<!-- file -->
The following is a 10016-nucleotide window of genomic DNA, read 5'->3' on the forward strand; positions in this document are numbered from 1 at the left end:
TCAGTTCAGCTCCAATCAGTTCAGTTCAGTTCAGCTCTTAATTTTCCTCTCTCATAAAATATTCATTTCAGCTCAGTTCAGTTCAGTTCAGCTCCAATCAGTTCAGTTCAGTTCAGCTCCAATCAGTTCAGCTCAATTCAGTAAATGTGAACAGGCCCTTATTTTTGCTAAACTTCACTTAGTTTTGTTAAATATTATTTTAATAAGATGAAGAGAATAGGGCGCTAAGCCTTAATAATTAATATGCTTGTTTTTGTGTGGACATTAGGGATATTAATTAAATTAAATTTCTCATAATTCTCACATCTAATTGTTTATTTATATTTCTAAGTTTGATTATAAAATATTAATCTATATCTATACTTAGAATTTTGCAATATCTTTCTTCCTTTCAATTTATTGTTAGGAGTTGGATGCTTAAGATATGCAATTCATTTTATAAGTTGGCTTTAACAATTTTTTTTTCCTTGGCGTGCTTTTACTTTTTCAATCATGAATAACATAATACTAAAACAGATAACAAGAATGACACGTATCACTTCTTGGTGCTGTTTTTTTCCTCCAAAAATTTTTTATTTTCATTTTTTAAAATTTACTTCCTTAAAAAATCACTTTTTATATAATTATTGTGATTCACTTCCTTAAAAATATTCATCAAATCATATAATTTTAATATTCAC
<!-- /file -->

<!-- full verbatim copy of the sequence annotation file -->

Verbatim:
The following is a 10016-nucleotide window of genomic DNA, read 5'->3' on the forward strand; positions in this document are numbered from 1 at the left end:
TCAGTTCAGCTCCAATCAGTTCAGTTCAGTTCAGCTCTTAATTTTCCTCTCTCATAAAATATTCATTTCAGCTCAGTTCAGTTCAGTTCAGCTCCAATCAGTTCAGTTCAGTTCAGCTCCAATCAGTTCAGCTCAATTCAGTAAATGTGAACAGGCCCTTATTTTTGCTAAACTTCACTTAGTTTTGTTAAATATTATTTTAATAAGATGAAGAGAATAGGGCGCTAAGCCTTAATAATTAATATGCTTGTTTTTGTGTGGACATTAGGGATATTAATTAAATTAAATTTCTCATAATTCTCACATCTAATTGTTTATTTATATTTCTAAGTTTGATTATAAAATATTAATCTATATCTATACTTAGAATTTTGCAATATCTTTCTTCCTTTCAATTTATTGTTAGGAGTTGGATGCTTAAGATATGCAATTCATTTTATAAGTTGGCTTTAACAATTTTTTTTTCCTTGGCGTGCTTTTACTTTTTCAATCATGAATAACATAATACTAAAACAGATAACAAGAATGACACGTATCACTTCTTGGTGCTGTTTTTTTCCTCCAAAAATTTTTTATTTTCATTTTTTAAAATTTACTTCCTTAAAAAATCACTTTTTATATAATTATTGTGATTCACTTCCTTAAAAATATTCATCAAATCATATAATTTTAATATTCAC